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Remove the right to anonymity of 16/17 year olds convicted of crimes

Comment 8th July 2010

Amend the law that currently provides special legal protection to all under 18s convicted of crimes so that it only applies to those under the age of 16.

By the age of 16, somebody is more than mature enough to face the full consequences of their actions.  The law should reflect this. 

The law as it stands means that the press are prevented from revealing the identity of a 16/17 year old convicted criminal unless the Judge presiding over the case specifically lifts their anonymity.  The result of this is that the media report that ‘A 16 year old, who can not be named for legal reasons has been convicted of …’.  This tarnishes the reputation of all 16 year olds, even though the vast majority would never dream of committing the crime that that individual 16 year old has been convicted of committing, as it gives the impression that:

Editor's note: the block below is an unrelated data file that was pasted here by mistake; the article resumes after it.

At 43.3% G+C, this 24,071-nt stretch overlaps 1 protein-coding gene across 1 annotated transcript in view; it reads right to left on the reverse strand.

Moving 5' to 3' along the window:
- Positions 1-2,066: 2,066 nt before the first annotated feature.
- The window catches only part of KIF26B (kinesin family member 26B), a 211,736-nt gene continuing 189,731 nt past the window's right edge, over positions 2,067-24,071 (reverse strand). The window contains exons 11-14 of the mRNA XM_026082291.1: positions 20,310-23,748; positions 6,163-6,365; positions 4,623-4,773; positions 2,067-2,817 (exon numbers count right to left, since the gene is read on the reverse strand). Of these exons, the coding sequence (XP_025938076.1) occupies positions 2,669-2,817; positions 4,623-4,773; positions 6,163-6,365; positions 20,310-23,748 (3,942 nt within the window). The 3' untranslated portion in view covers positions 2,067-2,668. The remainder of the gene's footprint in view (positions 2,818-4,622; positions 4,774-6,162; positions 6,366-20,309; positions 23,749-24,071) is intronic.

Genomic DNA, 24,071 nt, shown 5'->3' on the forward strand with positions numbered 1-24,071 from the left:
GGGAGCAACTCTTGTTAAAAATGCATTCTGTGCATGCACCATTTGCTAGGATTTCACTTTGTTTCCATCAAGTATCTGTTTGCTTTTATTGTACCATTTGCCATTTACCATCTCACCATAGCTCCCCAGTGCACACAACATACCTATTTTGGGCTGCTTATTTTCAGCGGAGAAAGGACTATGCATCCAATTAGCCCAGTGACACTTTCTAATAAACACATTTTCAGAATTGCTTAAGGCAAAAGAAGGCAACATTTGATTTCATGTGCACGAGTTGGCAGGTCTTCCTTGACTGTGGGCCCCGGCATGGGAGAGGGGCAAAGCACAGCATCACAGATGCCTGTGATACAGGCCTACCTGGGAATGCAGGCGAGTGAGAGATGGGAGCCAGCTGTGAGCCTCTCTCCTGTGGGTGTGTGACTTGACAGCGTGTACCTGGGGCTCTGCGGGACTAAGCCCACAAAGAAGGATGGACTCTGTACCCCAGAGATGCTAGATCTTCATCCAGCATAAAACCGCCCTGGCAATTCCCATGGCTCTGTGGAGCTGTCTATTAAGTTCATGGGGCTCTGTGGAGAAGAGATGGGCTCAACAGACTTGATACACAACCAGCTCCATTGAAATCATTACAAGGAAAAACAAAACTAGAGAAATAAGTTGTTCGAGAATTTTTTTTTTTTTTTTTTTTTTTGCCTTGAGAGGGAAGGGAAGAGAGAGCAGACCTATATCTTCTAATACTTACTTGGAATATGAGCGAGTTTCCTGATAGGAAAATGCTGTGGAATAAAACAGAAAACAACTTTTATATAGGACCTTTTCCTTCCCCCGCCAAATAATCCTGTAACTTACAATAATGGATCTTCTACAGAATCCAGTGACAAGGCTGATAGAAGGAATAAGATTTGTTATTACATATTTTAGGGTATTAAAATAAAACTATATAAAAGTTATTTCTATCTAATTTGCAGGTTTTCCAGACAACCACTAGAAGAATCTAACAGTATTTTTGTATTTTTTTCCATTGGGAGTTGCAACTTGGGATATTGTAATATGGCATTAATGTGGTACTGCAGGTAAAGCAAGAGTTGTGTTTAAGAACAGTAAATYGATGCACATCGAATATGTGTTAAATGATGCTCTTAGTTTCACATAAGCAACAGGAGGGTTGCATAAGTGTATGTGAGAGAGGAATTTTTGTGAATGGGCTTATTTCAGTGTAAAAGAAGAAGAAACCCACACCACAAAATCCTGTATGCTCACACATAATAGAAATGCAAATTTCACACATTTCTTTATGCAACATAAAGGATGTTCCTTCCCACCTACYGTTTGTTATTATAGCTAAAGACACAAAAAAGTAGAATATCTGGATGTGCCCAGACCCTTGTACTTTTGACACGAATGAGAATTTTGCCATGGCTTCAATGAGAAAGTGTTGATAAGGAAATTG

(a) It could be any 16 year old who has done it, and

(b) There is a likelihood that any 16 year old might commit a similar crime. 

This is not the case.

As with any other age group, the vast majority of criminal offences are committed by a very small minority.  This small minority should be forced to take full responsibility for their actions. 

Why does this matter?

At present young criminals are being protected at the expense of the law abiding majority of their age group.  This has two hugely negative effects:

1) It allows criminals to avoid facing the full consequenses of their actions.

2) It indirectly punishes all other members of that age group even though they have done nothing wrong, as it unfairly stigmatises them.

This is obviously wrong and needs to ba addressed at the earliest possible opportunity.

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